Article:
There have been implied and verbalized cries from sisters and brothers of color calling on those with greater privilege, namely people of Caucasian descent, to break their silence about racial injustice in our country, and many are ready and willing to rise to that call. People are also looking to the Church to speak to this situation, and many congregations have stepped up to support and love their brothers and sisters of color. But, for those who cannot personally identify with this kind of injustice, it can feel like an overwhelming responsibility. You might be asking how you can respond, how you could use your voice to make a difference, and how to handle this with sensitivity and care.

Our shared humanity alone warrants authentic empathy and concern for those who are different from us. There are substantive ways to express this solidarity, even for those afraid to say the wrong thing. Here are a few ways to process and respond in a biblical and loving way.

  • Grieve in community – The events around Ahmaud’s death have provoked a deep sense of fear and grief for people of all races. Regardless of anyone’s political views on what should or should not have happened, we all deserve the time and space to grieve and mourn. Losing someone to senseless acts of violence is a difficult thing to process. Human life is precious, and, just as God’s heart is broken, our hearts break. Consider reaching out to a trusted friend, pastor, or counselor to process your emotions around this tragedy.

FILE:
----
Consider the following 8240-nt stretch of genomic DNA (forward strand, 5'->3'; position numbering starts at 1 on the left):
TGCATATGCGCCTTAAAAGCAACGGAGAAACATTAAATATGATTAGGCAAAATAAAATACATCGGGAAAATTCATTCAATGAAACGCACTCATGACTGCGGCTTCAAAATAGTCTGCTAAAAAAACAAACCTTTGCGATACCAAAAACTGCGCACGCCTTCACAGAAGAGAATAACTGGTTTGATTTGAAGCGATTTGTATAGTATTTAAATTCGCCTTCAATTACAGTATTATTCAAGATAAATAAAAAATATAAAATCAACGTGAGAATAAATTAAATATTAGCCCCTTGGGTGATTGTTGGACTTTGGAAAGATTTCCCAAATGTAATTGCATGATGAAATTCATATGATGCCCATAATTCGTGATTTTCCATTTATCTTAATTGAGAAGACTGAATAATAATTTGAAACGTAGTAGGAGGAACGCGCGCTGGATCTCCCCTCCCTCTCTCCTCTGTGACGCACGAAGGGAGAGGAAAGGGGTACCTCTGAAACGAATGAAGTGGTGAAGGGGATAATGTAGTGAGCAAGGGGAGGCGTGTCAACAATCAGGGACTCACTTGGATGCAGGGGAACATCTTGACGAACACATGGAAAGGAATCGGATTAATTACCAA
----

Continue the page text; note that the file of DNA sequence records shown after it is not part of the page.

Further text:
• Give support and encouragement – There are ways that you can come alongside your friends in the African American community or other minority groups who might be feeling the tension of this cultural moment. You can reach out to offer your support, encouragement, and a listening ear. Recognize, however, that the experience of racism takes an emotional, mental, and physical toll, so it is important to give people space, grace, and time to process. Offering prayer and words of encouragement is a good place to start.
  • Be humble in your responses – People are expressing their thoughts, feelings, and experiences concerning racism in conversations online and in person. It is important to listen and practice humility and empathy, especially towards people of color as they share how they are experiencing the current situation or how they might have experienced discrimination in the past. Pay attention to what you say and try not to dismiss the feelings of others’. Consider carefully and prayerfully how to appropriately and lovingly respond when people are vulnerable with you. It is okay to say, “I don’t know what to say, but I am feeling this with you”.
  • Seek Justice – Contact the lawful authorities to express concern and an expectation that justice will be served.For followers of Jesus, issues of justice should not be politicized or polarizing—together, we have a responsibility to seek justice. Isaiah 1:17 says, “Learn to do good; seek justice, correct oppression; bring justice to the fatherless, and please the widow’s cause.” This does not run along a red or blue line. You can also take time to pray for those making decision’s regarding Ahmaud’s case and others in law enforcement. We pray that God’s will would be done.